Since it was first introduced in the 1940s, the Lincoln Continental's been one of America's most prominent luxury cars and, especially during its tenure as the Presidential limousine, a showcase of the US car industry's merits. So, it shouldn't be a surprise that in the era of Ford's international over-reach the nameplate was suppressed, and the model was first superseded in the lineup in 2002 by the disappointing Jaguar S-Type LS and archaic Panther-body Town Car, and then replaced outright at the peak of the Great Recession by the MKS, a car so terribly inadequate for its intended role that it could only be met with critical acclaim if the manufacturer picked the opponents it was to be compared to, and cut a fat paycheck to the journalists doing the reviewing. But those dark days are long over: FoMoCo is on a roll worldwide, and the Continental's finally back after a 15 years hiatus, perhaps not bigger, but better than ever, with styling inspired by the homonymous 2015 concept and, under the front hood of the range-topers, a variation of the Ecoboost V6 (what else?), displacing 3 litres and producing 400 horsepower that are put to the ground through all four wheels. The new "Conti" has enough grunt to reach a speed of 100 kph from a standstill in less than six seconds, an impressive figure for a car that is an unashamed heavyweight. The handling, however, is not really something worthy of praise, especially in comparison with its more performance-focused European division peers: the high mass and soft-ish springs give it a marked tendency to lean heavily on corners, and while the torque-vectoring system (which Forza seem to simulate with some level of competency) greatly mitigates the car's natural tendency towards understeering off corners, the brakes will often prove inadequate to the task of slowing sufficiently this gargantuan sedan. Compard to the XC90, the Continental offer similar power and weight figures, and in the end, their laptime is very close too... Which is a problem, considering the somewhat-significant PI difference between the two cars.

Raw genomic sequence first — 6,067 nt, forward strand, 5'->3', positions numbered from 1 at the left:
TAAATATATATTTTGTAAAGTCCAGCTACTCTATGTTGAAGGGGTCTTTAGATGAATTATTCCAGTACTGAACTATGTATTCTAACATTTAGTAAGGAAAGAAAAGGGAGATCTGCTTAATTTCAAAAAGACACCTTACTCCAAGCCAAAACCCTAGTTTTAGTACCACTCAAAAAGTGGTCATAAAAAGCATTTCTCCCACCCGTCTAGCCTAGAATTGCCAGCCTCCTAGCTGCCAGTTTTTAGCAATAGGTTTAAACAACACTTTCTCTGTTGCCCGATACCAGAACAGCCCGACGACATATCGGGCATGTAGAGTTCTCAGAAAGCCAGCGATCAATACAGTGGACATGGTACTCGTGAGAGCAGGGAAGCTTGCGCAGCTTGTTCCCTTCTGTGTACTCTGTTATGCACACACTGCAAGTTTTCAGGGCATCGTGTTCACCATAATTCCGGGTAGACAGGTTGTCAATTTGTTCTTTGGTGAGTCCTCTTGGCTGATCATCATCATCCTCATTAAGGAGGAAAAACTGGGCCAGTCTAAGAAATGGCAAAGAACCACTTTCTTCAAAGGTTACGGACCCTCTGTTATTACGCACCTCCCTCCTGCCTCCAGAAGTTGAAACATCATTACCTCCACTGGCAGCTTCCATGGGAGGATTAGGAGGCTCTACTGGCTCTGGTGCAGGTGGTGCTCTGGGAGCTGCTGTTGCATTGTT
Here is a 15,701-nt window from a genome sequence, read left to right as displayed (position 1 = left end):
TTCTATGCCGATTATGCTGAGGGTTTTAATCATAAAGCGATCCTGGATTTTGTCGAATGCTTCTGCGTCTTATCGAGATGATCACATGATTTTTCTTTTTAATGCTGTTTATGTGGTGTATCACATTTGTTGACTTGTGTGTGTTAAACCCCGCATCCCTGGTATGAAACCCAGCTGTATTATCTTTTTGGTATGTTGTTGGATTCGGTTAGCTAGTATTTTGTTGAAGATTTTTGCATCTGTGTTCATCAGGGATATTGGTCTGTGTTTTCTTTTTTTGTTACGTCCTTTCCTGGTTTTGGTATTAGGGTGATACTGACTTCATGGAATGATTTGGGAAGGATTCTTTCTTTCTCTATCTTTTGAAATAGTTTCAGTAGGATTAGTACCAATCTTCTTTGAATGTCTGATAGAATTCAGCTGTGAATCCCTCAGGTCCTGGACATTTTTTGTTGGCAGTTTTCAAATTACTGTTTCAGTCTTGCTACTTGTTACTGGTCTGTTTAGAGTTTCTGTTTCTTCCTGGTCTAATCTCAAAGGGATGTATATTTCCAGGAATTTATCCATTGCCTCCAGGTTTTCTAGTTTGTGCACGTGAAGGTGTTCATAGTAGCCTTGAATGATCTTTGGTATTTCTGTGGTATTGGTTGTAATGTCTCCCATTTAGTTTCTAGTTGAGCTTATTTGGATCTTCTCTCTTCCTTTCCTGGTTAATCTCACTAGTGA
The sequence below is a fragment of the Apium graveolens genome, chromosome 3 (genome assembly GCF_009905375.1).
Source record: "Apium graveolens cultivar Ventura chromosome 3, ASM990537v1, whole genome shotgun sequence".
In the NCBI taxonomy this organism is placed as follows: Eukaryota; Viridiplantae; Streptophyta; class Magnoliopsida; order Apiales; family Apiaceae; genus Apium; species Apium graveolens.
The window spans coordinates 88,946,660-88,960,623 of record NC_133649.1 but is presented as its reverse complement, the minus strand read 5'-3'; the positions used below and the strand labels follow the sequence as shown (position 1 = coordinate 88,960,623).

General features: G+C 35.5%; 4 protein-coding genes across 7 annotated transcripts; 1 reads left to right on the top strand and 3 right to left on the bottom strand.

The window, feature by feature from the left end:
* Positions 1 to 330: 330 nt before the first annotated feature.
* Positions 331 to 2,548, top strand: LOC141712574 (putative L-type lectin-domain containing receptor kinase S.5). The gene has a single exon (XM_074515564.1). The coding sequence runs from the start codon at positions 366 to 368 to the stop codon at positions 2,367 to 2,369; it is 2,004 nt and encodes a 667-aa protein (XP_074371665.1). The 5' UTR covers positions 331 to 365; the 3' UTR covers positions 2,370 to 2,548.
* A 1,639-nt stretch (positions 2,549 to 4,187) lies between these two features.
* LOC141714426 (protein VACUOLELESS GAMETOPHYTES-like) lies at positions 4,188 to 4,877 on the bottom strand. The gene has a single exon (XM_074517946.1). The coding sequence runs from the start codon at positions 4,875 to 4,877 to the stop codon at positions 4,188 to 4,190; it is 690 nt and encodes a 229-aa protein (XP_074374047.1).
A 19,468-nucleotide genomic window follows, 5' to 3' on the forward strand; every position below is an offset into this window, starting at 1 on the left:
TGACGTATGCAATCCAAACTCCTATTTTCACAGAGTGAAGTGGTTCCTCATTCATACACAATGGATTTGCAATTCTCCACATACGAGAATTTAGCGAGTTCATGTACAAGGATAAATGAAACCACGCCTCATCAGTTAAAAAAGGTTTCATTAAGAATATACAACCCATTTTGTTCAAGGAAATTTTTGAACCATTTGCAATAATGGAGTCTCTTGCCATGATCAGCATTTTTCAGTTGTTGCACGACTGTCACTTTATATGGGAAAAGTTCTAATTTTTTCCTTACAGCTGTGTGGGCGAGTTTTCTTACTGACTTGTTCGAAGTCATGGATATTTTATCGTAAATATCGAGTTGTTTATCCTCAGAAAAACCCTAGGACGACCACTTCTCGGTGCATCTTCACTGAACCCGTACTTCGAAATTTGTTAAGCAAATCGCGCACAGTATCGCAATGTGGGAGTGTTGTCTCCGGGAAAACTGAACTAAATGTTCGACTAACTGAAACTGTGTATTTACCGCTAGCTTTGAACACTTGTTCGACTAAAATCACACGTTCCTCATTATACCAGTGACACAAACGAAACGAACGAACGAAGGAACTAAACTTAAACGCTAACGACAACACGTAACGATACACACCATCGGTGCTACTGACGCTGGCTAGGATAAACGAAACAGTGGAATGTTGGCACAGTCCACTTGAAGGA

Pros: more exciting than a Kia Stinger...
Cons: ...but less than a Volvo SUV.

Nürburgring laptime: 08:41.052